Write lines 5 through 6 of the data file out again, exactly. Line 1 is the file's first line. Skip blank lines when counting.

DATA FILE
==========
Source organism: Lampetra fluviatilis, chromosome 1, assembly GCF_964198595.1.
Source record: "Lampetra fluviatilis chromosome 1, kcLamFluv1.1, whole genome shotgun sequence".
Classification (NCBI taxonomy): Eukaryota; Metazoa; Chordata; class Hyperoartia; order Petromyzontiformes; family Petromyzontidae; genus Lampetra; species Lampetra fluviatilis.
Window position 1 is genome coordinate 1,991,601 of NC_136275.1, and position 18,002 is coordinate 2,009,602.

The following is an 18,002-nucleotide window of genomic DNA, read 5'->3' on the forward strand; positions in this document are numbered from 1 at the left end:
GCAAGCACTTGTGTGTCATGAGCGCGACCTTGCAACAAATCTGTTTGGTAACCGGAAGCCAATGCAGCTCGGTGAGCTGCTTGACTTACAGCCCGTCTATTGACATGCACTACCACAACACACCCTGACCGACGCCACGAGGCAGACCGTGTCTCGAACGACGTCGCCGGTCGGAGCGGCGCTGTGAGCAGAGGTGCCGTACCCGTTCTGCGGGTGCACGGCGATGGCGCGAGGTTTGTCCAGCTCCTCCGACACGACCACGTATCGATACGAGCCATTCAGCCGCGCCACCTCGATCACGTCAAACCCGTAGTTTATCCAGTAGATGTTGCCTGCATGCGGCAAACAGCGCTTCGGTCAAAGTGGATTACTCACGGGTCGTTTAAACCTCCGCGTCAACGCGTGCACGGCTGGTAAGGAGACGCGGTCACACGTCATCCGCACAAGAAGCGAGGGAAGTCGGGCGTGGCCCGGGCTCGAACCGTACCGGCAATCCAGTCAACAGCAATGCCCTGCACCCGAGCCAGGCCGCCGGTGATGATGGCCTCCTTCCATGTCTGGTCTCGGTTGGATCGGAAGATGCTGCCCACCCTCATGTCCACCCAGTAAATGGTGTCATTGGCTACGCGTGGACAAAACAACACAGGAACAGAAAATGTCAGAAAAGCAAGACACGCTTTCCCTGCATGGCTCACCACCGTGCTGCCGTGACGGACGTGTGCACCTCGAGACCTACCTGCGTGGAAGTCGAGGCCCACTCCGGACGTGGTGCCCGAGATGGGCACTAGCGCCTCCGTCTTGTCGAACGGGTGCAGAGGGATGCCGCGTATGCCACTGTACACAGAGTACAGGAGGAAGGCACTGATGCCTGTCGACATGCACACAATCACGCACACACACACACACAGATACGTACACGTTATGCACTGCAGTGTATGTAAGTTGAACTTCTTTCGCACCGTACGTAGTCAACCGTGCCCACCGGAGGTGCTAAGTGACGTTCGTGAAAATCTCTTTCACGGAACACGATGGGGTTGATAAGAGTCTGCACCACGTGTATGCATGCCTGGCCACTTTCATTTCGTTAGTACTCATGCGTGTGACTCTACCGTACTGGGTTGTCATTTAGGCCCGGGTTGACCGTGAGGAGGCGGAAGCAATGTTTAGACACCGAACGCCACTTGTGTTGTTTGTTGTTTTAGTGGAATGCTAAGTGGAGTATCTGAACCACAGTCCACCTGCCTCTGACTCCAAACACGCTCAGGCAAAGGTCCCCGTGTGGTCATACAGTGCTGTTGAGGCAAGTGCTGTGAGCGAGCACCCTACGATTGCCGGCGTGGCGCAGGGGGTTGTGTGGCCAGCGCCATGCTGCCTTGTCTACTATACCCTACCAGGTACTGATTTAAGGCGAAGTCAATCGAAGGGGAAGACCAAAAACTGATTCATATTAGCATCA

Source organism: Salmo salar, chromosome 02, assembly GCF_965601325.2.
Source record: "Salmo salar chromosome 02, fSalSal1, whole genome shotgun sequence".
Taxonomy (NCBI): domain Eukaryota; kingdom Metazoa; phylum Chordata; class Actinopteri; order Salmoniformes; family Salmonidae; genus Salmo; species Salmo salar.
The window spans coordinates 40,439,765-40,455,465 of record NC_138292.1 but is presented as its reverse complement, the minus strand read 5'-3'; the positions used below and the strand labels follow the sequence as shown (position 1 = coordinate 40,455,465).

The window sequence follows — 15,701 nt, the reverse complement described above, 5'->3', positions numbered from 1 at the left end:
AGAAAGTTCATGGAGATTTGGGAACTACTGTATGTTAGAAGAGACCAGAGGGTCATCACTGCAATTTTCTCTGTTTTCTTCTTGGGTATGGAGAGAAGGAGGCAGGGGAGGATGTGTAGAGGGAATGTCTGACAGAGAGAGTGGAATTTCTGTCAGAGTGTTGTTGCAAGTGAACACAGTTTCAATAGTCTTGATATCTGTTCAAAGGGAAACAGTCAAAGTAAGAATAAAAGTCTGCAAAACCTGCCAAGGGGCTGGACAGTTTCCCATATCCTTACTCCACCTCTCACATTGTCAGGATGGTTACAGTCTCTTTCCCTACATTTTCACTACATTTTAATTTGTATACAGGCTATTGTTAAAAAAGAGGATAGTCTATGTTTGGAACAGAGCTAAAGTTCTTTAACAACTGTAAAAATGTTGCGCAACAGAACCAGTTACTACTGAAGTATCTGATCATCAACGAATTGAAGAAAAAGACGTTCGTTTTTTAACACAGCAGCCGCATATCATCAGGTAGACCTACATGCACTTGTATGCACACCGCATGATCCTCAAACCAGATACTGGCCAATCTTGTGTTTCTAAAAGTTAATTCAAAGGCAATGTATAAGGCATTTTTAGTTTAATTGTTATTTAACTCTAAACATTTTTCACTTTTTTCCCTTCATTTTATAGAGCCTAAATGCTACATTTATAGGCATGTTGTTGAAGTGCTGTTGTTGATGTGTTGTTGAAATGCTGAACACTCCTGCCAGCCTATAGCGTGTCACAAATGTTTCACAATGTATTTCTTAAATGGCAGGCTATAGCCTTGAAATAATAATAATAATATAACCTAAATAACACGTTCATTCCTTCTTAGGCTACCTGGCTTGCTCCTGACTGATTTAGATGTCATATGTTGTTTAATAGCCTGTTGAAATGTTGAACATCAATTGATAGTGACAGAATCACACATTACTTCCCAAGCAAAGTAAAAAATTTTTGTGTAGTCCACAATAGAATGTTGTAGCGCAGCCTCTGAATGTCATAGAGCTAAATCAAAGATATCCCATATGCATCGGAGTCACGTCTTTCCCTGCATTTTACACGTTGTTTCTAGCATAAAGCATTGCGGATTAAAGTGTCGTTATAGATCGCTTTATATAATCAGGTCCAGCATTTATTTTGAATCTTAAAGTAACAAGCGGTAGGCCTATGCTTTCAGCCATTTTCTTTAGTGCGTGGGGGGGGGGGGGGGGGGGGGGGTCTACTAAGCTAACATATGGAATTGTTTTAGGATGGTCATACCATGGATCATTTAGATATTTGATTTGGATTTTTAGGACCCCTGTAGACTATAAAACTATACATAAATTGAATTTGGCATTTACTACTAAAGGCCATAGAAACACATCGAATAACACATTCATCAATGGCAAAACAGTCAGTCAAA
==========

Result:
The following is an 18,002-nucleotide window of genomic DNA, read 5'->3' on the forward strand; positions in this document are numbered from 1 at the left end:
GCAAGCACTTGTGTGTCATGAGCGCGACCTTGCAACAAATCTGTTTGGTAACCGGAAGCCAATGCAGCTCGGTGAGCTGCTTGACTTACAGCCCGTCTATTGACATGCACTACCACAACACACCCTGACCGACGCCACGAGGCAGACCGTGTCTCGAACGACGTCGCCGGTCGGAGCGGCGCTGTGAGCAGAGGTGCCGTACCCGTTCTGCGGGTGCACGGCGATGGCGCGAGGTTTGTCCAGCTCCTCCGACACGACCACGTATCGATACGAGCCATTCAGCCGCGCCACCTCGATCACGTCAAACCCGTAGTTTATCCAGTAGATGTTGCCTGCATGCGGCAAACAGCGCTTCGGTCAAAGTGGATTACTCACGGGTCGTTTAAACCTCCGCGTCAACGCGTGCACGGCTGGTAAGGAGACGCGGTCACACGTCATCCGCACAAGAAGCGAGGGAAGTCGGGCGTGGCCCGGGCTCGAACCGTACCGGCAATCCAGTCAACAGCAATGCCCTGCACCCGAGCCAGGCCGCCGGTGATGATGGCCTCCTTCCATGTCTGGTCTCGGTTGGATCGGAAGATGCTGCCCACCCTCATGTCCACCCAGTAAATGGTGTCATTGGCTACGCGTGGACAAAACAACACAGGAACAGAAAATGTCAGAAAAGCAAGACACGCTTTCCCTGCATGGCTCACCACCGTGCTGCCGTGACGGACGTGTGCACCTCGAGACCTACCTGCGTGGAAGTCGAGGCCCACTCCGGACGTGGTGCCCGAGATGGGCACTAGCGCCTCCGTCTTGTCGAACGGGTGCAGAGGGATGCCGCGTATGCCACTGTACACAGAGTACAGGAGGAAGGCACTGATGCCTGTCGACATGCACACAATCACGCACACACACACACACAGATACGTACACGTTATGCACTGCAGTGTATGTAAGTTGAACTTCTTTCGCACCGTACGTAGTCAACCGTGCCCACCGGAGGTGCTAAGTGACGTTCGTGAAAATCTCTTTCACGGAACACGATGGGGTTGATAAGAGTCTGCACCACGTGTATGCATGCCTGGCCACTTTCATTTCGTTAGTACTCATGCGTGTGACTCTACCGTACTGGGTTGTCATTTAGGCCCGGGTTGACCGTGAGGAGGCGGAAGCAATGTTTAGACACCGAACGCCACTTGTGTTGTTTGTTGTTTTAGTGGAATGCTAAGTGGAGTATCTGAACCACAGTCCACCTGCCTCTGACTCCAAACACGCTCAGGCAAAGGTCCCCGTGTGGTCATACAGTGCTGTTGAGGCAAGTGCTGTGAGCGAGCACCCTACGATTGCCGGCGTGGCGCAGGGGGTTGTGTGGCCAGCGCCATGCTGCCTTGTCTACTATACCCTACCAGGTACTGATTTAAGGCGAAGTCAATCGAAGGGGAAGACCAAAAACTGATTCATATTAGCATCA